We’ve left Ireland twice now. The first time was in 2003 after 15 years at the College of Surgeons in Dublin, when I came to help set up the new medical school in Derby. Then again last year after three years in Portlaoise.
Both times it has taken me a long time to disconnect and for the emotions to begin to settle. Both times things were complicated by our leaving behind a daughter and a son, and in 2014 a son-in-law. When we came to England in 2003 another son was here, but now he’s in Texas with a family, so that enriches the bubbling brew.
In 2003 it took me several months to give up a daily fix of the College of Surgeons website hoping for news of friends, and (I confess) a bit of schadenfreude. Now its the Facebook pages of Irish ex-colleagues.
“Why am I doing this?” Part grief, part anger, part separation anxiety, part questioning of motives, for there was no compulsion to leave. And part dependency.
My heart is somewhere between Dublin and Holyhead: there is something about Ireland that I dearly love; bits of my DNA are in Dublin, and bits of Dublin are in my DNA. I’m managing now to look at the Irish Times only once a week (Saturday, for Ross O’Carroll Kelly) and catch up on the news. And of course there’s the Euro pensions (not good at the moment).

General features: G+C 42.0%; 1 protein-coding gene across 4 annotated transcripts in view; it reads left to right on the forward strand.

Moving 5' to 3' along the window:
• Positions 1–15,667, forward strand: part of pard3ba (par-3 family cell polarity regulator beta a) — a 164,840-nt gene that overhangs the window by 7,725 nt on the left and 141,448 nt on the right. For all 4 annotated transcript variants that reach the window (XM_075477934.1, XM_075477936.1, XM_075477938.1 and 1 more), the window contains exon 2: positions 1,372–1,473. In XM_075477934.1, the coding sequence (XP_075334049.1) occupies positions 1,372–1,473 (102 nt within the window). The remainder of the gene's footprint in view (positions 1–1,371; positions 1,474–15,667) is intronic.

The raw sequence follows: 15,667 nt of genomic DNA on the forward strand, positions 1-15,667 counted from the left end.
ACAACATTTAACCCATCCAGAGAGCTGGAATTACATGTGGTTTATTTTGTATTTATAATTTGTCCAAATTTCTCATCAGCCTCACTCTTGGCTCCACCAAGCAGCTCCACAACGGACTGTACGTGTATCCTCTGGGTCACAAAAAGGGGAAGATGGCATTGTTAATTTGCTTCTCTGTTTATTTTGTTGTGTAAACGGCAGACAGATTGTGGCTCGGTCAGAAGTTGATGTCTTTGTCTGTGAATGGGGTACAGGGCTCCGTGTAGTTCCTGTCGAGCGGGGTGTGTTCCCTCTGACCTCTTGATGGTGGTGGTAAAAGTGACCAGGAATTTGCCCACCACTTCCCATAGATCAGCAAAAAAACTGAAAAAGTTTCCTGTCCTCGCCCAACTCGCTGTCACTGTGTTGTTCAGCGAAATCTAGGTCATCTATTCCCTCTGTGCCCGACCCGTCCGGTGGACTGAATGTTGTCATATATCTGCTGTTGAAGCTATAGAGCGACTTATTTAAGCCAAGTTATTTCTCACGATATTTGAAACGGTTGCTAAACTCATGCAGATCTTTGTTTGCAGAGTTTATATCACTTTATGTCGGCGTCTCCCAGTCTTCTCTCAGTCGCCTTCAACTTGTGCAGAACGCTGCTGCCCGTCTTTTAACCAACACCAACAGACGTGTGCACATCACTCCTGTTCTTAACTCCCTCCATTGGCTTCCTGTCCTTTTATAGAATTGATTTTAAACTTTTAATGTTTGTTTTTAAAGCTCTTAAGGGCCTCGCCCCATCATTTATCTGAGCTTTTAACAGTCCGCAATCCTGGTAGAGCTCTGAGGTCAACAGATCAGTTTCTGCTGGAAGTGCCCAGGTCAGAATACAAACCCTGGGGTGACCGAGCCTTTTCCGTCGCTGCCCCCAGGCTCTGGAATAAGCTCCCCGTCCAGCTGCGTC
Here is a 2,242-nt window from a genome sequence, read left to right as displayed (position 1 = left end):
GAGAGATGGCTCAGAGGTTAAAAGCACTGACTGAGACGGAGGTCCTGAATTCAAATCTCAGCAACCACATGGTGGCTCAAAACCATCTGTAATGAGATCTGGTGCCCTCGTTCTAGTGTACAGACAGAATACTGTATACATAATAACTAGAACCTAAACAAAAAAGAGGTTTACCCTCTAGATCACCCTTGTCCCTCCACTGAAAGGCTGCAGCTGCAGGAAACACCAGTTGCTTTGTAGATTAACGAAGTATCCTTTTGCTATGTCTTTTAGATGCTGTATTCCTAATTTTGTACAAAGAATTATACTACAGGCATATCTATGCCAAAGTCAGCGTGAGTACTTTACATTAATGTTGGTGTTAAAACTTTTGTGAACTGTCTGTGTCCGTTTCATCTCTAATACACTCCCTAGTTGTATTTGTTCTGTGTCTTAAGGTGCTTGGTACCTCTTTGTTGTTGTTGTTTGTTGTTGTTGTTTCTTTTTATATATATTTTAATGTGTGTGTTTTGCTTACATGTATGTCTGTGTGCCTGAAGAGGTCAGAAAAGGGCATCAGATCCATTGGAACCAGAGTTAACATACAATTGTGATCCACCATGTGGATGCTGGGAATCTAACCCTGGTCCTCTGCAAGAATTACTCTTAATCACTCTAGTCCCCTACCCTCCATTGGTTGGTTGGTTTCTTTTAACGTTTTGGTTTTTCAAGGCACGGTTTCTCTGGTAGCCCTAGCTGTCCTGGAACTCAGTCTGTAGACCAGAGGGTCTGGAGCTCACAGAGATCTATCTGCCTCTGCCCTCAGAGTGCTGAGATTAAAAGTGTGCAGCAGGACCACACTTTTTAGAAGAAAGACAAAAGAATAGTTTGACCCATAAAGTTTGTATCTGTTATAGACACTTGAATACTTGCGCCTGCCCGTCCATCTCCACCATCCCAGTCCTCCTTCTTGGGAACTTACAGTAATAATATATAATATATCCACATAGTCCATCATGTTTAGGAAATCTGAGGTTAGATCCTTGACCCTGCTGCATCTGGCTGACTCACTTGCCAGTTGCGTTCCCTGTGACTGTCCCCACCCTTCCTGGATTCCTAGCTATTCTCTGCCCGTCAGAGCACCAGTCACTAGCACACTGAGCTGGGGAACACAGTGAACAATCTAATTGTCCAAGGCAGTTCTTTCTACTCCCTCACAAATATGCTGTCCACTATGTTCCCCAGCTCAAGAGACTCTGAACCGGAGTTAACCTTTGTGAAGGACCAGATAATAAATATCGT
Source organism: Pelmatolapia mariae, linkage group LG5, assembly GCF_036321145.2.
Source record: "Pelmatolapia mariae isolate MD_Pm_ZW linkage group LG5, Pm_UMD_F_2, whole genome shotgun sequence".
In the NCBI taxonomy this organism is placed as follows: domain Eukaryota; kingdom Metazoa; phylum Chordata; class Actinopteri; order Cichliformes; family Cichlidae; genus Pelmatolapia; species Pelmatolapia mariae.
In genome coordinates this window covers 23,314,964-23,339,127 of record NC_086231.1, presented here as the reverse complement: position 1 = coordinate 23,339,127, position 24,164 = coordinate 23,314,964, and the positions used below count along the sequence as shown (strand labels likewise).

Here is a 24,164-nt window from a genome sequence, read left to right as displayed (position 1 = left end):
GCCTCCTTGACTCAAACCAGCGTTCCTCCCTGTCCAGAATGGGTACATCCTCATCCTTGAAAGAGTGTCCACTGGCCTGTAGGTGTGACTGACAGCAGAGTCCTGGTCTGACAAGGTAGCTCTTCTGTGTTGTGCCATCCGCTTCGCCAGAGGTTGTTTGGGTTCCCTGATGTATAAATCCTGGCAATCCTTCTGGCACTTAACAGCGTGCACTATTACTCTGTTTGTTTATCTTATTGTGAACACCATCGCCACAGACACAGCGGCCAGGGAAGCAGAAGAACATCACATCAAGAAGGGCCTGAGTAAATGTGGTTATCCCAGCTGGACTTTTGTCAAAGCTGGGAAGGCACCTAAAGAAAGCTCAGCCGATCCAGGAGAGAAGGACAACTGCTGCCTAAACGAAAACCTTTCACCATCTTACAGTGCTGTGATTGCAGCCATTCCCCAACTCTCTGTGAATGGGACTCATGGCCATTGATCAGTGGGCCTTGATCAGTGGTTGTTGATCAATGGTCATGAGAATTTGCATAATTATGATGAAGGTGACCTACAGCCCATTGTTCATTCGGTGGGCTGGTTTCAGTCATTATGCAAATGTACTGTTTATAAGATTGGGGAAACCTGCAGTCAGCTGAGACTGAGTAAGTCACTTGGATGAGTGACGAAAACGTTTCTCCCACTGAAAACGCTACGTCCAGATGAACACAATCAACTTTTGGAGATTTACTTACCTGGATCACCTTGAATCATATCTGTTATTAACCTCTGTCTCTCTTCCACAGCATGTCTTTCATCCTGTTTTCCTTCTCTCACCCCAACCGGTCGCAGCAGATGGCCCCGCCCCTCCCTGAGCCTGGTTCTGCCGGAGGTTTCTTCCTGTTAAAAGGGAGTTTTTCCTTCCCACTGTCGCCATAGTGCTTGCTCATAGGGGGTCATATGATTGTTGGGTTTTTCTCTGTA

It brings it home to me in a tiny way the plight of those who at great risk flee their homeland, who cross the sea in leaky barrels, who trudge miles and miles overland. People whose relatives at home may be punished as a result. Those who, like the man I saw this morning, was lured here and abused by criminals and now can’t go home, and can’t find work or accommodation.
Spare a thought for people away from home. You never know what battles they have faced, or what grief they suffer.